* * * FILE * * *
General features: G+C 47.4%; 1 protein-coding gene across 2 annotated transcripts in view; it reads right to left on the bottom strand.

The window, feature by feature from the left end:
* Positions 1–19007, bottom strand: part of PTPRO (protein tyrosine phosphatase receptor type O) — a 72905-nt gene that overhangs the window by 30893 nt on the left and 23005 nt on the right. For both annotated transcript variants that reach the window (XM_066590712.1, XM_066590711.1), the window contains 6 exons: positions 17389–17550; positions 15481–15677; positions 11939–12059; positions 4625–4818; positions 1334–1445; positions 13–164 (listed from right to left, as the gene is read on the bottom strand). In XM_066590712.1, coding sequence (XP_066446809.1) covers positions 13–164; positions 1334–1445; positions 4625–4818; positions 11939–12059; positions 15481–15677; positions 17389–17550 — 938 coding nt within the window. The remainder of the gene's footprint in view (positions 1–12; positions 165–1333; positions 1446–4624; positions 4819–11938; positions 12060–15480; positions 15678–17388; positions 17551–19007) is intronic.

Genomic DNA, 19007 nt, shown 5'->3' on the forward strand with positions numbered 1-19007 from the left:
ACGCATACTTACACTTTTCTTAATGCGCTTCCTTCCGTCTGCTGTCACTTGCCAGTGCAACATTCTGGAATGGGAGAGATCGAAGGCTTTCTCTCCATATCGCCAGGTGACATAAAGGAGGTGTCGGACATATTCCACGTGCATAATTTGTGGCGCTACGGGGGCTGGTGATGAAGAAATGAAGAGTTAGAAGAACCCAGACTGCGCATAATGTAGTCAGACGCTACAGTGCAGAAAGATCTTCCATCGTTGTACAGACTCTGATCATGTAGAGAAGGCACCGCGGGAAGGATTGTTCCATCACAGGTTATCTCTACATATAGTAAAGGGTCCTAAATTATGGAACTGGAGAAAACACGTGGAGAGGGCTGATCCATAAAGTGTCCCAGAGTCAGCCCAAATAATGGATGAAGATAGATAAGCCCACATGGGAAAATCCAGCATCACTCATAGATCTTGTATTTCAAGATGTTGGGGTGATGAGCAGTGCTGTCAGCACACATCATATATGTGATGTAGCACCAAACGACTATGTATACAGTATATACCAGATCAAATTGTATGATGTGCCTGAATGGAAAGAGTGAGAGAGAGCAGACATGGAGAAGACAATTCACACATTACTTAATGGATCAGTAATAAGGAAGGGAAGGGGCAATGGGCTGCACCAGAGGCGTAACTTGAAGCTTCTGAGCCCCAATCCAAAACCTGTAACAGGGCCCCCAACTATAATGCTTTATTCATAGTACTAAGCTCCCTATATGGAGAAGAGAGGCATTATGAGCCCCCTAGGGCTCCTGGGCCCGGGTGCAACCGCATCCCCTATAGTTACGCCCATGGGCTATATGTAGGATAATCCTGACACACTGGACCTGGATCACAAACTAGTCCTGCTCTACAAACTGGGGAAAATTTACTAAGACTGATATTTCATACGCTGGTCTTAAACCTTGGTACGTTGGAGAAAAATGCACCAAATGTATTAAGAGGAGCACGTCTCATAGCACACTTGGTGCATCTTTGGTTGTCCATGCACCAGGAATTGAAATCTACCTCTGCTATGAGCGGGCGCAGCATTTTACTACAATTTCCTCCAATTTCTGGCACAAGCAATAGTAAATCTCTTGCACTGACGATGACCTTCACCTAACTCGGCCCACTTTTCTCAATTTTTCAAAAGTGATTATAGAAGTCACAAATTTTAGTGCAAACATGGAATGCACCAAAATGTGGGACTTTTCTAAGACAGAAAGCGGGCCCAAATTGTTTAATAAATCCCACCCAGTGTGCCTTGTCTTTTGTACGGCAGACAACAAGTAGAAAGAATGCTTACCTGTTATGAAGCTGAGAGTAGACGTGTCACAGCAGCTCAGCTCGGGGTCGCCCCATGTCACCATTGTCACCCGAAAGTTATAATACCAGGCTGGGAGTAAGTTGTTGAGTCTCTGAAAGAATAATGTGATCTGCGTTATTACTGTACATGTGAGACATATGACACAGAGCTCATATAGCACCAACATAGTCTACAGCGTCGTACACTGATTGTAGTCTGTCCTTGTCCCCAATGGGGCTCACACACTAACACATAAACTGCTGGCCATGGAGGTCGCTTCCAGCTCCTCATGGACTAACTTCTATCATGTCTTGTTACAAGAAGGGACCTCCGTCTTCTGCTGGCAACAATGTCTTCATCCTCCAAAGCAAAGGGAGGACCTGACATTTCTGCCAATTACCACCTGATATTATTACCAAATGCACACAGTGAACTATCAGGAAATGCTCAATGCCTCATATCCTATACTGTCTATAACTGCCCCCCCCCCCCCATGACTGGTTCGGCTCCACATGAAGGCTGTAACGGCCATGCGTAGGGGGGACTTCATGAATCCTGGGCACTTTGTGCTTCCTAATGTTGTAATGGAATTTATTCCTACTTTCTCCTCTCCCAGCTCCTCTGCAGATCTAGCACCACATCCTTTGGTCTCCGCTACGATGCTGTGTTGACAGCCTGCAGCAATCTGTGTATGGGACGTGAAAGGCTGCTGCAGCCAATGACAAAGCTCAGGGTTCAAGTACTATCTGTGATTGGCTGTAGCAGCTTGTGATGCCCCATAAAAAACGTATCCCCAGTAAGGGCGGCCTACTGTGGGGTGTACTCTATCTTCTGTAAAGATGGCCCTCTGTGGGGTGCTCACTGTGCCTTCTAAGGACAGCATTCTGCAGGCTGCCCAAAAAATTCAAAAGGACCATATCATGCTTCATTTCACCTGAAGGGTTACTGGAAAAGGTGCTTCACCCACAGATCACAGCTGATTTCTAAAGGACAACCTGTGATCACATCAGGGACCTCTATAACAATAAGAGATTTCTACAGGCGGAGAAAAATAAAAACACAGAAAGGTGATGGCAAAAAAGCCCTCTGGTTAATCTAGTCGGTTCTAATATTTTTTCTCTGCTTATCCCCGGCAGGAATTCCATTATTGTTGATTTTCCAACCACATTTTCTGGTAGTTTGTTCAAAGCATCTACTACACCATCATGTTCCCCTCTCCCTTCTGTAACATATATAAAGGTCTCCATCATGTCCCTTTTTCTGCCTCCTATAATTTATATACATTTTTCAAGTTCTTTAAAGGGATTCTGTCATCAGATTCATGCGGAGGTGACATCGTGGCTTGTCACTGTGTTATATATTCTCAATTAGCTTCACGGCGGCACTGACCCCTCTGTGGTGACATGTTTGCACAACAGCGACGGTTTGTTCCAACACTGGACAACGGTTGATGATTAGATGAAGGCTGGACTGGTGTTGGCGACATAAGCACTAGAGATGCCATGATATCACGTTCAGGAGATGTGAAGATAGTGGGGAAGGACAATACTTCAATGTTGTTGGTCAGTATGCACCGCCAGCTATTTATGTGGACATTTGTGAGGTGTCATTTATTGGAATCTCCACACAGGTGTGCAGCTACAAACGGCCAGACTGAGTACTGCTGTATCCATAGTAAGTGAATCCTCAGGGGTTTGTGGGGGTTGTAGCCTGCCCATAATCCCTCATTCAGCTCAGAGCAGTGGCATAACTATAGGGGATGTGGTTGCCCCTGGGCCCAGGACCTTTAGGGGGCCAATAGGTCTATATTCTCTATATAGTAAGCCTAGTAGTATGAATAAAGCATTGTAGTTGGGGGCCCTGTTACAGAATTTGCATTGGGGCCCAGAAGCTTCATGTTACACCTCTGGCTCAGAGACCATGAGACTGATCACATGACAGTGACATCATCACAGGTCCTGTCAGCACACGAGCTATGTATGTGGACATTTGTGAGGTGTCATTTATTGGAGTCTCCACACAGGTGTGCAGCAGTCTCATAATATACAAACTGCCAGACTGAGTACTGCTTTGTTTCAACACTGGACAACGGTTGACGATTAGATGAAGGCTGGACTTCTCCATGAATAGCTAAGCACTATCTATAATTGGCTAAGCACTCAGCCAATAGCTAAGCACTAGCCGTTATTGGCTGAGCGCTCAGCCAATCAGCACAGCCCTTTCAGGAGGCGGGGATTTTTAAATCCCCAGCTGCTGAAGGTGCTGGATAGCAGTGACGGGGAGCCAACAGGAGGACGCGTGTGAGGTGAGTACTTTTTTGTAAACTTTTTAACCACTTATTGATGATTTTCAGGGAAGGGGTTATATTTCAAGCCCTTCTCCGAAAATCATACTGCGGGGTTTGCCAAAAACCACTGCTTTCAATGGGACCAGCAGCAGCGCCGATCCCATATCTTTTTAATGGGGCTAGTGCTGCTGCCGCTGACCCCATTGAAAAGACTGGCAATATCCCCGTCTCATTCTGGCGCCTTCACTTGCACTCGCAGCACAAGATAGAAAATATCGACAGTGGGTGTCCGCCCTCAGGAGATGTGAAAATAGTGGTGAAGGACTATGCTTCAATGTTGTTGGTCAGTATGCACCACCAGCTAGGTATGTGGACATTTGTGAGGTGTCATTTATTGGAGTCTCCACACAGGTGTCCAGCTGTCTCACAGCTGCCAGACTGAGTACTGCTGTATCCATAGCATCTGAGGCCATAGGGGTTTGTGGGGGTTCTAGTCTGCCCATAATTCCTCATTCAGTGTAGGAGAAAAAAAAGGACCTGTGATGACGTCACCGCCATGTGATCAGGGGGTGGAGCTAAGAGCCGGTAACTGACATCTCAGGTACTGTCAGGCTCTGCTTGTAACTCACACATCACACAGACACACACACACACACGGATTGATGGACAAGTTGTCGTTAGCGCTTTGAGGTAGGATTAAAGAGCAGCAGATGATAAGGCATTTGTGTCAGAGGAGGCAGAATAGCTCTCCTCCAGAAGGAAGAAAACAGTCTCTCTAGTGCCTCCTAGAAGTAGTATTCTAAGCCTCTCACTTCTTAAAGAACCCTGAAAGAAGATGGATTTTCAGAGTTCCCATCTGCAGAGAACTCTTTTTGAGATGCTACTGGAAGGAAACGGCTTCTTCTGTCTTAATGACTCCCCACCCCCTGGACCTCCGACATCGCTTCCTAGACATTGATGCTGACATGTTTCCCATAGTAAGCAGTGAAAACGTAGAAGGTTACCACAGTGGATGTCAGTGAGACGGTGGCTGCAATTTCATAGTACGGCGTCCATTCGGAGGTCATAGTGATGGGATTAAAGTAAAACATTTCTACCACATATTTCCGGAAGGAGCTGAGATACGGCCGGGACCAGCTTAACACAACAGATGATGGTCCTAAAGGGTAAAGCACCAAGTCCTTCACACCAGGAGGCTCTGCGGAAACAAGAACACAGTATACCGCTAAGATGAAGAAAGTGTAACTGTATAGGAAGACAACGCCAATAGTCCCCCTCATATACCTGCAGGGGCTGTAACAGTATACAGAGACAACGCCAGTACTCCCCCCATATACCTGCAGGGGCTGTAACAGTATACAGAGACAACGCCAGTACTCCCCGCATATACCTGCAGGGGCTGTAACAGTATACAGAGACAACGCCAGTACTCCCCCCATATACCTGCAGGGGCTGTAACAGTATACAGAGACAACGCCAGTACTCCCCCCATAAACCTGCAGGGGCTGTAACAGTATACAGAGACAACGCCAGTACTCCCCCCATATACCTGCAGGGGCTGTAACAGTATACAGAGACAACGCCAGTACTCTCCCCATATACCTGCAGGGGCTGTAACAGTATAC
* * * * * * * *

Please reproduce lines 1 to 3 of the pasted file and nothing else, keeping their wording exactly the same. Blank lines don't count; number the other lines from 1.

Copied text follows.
General features: G+C 47.4%; 1 protein-coding gene across 2 annotated transcripts in view; it reads right to left on the bottom strand.

The window, feature by feature from the left end:
* Positions 1–19007, bottom strand: part of PTPRO (protein tyrosine phosphatase receptor type O) — a 72905-nt gene that overhangs the window by 30893 nt on the left and 23005 nt on the right. For both annotated transcript variants that reach the window (XM_066590712.1, XM_066590711.1), the window contains 6 exons: positions 17389–17550; positions 15481–15677; positions 11939–12059; positions 4625–4818; positions 1334–1445; positions 13–164 (listed from right to left, as the gene is read on the bottom strand). In XM_066590712.1, coding sequence (XP_066446809.1) covers positions 13–164; positions 1334–1445; positions 4625–4818; positions 11939–12059; positions 15481–15677; positions 17389–17550 — 938 coding nt within the window. The remainder of the gene's footprint in view (positions 1–12; positions 165–1333; positions 1446–4624; positions 4819–11938; positions 12060–15480; positions 15678–17388; positions 17551–19007) is intronic.